By Heather R. Darsie, JD
Anna Jagellonica was born 23 July 1503. Known more commonly as Anne of Bohemia and Hungary, she was the only daughter and eldest child of Vladislaus II. Vladislaus was king of Bohemia, Hungary, and Croatia. Anne’s mother was Anne of Foix-Candale, a French noblewoman. The women were descended from John II of Aragon, whose son was one half of the Catholic Monarchs Ferdinand and Isabella. Anne of Bohemia and Hungary’s mother died in 1506, shortly after the birth of Anne’s little brother Ludwig.
After the death of Anne’s father in 1516, she moved to Innsbruck to live at the Austrian court with her sister-in-law, Maria von Habsburg. Anne was promised as a bride to Maria’s elder brother Ferdinand, and Maria was promised to Ludwig. After the death of Anne and Ludwig’s father, Holy Roman Emperor Maximilian I adopted Ludwig as his son. Sadly, Maximilian’s own son, Philip the Handsome, died in 1506. By adopting Anne’s brother Ludwig, Maximilian ensured his control over the marriages of his grandchildren Maria and Ferdinand with Ludwig and Anne. It also gave Maximilian greater political standing in Hungary and Bohemia.
In July 1515, the spectacular Viennese Double Wedding took place, solemnizing the marriages of Anne and Ferdinand, and Maria and Ludwig. The wedding celebrations lasted a full twelve days, and cost an immense amount of money for the time. On 17 July, the patriarchs of the Habsburg and Jagiellonian families met in Vienna. Present were Holy Roman Emperor Maximilian I, grandfather of Maria and Ferdinand, Anne’s and Ludwig’s father King Vladislav of Croatia, Bohemia, and Hungary, and Anne’s and Ludwig’s uncle KIng Sigismind og Poland, Grand Duke of Lithuania. The people of Vienna were happy to welcome the important people to their city. On 20 July, the final marriage negotiations were completed. That same day, Maximilian I adopted Ludwig as his son in violation of imperial law. On the other hand, Maximilian could now assert himself in Hungry and Bohemia, if need be.
Just who Anne’s husband would be was not clear during the negotiations. The thrice-married, twice-widowed Maximilian was fifty-six years old while Anne was days short of her twelfth birthday. Maximilian’s grandson Ferdinand was with Spanish father in Spain, making who knows what plans for the young man. Maximilian’s other grandson Charles was engaged to Princess Mary Tudor of England, daughter of Henry VII. To that end, Maximilian promised that if Anne could not have either Ferdinand or Charles as a husband within one year, that Maximilian himself would be Anne’s husband. Maximilian stood proxy for his grandsons during the wedding.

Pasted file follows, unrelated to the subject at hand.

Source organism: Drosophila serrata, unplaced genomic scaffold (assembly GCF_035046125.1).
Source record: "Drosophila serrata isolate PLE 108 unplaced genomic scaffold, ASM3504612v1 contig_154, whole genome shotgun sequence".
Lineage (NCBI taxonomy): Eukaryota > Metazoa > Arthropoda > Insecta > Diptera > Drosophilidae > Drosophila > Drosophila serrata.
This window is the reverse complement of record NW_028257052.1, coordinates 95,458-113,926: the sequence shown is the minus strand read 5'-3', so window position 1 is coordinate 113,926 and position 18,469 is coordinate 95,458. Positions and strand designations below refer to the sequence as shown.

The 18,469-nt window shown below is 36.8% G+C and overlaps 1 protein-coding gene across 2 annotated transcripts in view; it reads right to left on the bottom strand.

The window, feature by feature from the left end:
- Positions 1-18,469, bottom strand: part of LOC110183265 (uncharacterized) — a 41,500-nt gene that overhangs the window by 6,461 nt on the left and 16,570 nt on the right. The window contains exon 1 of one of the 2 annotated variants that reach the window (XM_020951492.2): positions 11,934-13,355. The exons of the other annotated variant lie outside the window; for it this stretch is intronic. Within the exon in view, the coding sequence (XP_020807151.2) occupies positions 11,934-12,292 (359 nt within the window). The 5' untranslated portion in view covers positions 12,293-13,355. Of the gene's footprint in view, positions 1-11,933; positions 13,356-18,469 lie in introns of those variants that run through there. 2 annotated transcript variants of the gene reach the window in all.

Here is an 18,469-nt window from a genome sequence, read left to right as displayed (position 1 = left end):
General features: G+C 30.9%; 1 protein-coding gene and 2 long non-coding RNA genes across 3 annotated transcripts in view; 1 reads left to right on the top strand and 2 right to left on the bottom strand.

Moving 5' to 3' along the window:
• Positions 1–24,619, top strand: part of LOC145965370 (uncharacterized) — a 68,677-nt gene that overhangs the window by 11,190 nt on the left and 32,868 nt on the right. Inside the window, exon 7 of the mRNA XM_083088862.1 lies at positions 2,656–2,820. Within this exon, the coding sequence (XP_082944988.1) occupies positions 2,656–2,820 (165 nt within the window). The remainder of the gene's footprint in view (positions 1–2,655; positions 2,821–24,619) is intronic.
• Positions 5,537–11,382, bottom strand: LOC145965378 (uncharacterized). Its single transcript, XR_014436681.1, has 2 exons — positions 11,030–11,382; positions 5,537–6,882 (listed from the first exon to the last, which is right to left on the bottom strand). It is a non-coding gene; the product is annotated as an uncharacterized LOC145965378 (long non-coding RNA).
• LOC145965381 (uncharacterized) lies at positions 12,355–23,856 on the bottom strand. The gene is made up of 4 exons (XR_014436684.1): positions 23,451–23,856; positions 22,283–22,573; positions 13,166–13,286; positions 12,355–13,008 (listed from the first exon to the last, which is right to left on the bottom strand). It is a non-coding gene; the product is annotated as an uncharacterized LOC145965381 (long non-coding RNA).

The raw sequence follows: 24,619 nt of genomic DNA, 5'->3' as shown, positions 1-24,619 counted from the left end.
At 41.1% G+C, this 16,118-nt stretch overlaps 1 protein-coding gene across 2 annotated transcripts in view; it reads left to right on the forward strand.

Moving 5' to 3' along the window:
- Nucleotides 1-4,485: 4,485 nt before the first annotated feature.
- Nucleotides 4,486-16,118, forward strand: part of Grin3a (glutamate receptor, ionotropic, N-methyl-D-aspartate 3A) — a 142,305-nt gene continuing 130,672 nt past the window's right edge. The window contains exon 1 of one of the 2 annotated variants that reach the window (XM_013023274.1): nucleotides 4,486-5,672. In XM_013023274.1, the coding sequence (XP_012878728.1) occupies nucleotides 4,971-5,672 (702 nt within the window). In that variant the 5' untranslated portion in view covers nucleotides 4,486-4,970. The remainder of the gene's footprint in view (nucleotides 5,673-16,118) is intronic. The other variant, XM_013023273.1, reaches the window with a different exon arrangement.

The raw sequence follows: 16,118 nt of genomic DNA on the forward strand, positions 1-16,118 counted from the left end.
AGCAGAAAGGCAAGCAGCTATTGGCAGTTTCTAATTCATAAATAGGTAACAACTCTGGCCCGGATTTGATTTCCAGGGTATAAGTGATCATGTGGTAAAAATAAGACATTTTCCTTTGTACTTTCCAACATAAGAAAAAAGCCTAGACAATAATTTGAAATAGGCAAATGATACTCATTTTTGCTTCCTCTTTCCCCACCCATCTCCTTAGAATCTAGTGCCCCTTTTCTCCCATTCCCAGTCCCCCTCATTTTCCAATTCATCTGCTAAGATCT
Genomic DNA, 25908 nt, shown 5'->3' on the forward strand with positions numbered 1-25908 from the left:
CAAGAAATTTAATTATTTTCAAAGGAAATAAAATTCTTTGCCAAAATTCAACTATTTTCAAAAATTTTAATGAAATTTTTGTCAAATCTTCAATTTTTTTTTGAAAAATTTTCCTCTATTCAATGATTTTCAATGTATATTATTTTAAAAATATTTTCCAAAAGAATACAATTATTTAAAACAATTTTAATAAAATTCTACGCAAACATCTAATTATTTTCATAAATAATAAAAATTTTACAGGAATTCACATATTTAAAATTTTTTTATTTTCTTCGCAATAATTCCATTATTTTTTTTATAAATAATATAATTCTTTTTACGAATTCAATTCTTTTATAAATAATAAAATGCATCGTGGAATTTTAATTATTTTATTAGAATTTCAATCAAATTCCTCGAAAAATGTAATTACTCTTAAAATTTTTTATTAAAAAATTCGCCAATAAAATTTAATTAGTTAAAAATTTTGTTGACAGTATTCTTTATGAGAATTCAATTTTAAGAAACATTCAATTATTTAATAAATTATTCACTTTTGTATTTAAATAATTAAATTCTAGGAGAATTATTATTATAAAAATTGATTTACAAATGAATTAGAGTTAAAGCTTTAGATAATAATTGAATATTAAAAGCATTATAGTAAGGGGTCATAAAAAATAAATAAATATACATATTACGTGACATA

Anne’s brother faired better; he knew right away that he was marrying Maria von Habsburg.
On 22 July, the double-wedding took place at St. Stephen’s cathedral in Vienna. All the imperial notables were there, as were representatives of several leading European houses. The ceremony for Maximilian and Anne took place first. Anne, who would turn twelve years old the next day, was promised by Maximilian,
“Although We have now given your loved the word that you should be Our wife, this was done in the name of both Our absent grandsons, and in the opinion of marrying Your Beloved Grace to one of them, whom We also hereby promise you in marriage. And because my grandson Charles will inherit and expect the kingdoms of Castile and Aragon, and his brother Ferdinand can expect the kingdom of Naples, we hereby declare and call you Our beloved, a queen, and We want you to be crowned one!”
The wedding celebrations went for a solid week. Anne found out that Ferdinand would be her husband a few months later. The marriage contract was signed by the end of 1515, although their actual wedding did not take place until 1521. This was in part due to the tender age of Anne and Ferdinand. The couple finally wed in Lintz, when she was almost eighteen years old and her groom was just turned eighteen. The couple reportedly had a very loving, successful marriage. Ferdinand respected Anne, and appointed her to his council right away. He always brought her with him when he had to travel, refusing to be separated from his beloved Anne.
After the tragic death of her brother Ludwig in 1526, Anne’s husband claimed the thrones of Bohemia and Hungary jure uxoris. Between holding the thrones of Bohemia and Hungary, and Ferdinand being an Archduke of Austria, the couple’s fifteen children were well-situated to make successful wedding matches. Anne and Ferdinand’s impressive fecundity expanded Habsburg influence to all corners of Europe.
Anne, for her part, was remembered for her charity, piety, and kind nature. She died 27 January 1547, three days after the birth of her daughter Johanna. Anne was forty-six years old.
Love learning about the Holy Roman Empire or Early Modern period? Are you interested in Tudor history or Women’s history? Then check out my book, Anna, Duchess of Cleves: The King’s ‘Beloved Sister’, a new biography about Anna of Cleves told from the German perspective!
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- The Habsburgs in the Medieval and Early Modern Period
- The Habsburg Sisters, Part I: Eleonore von Habsburg, Queen Consort of Portugal and France
- The Habsburg Sisters, Part II: Isabella von Habsburg, Queen Consort of Denmark, Norway, and Sweden
- The Habsburg Sisters, Part III: Maria von Habsburg, Queen of Hungary and Bohemia
- The Habsburg Sisters, Part IV: Catherine von Habsburg, Queen Consort of Portugal
Sources & Suggested Reading
- Obermayer-Marnach, Eva. “Anna Jagiello.” Neue Deutsche Biographie. Vol. 1. Berlin: Duncker & Humboldt (1953).
- Wiesflecker, Hermann. ” Maximilian I.” Neue Deutsche Biographie. Vol. 16. Berlin: Duncker & Humboldt (1990).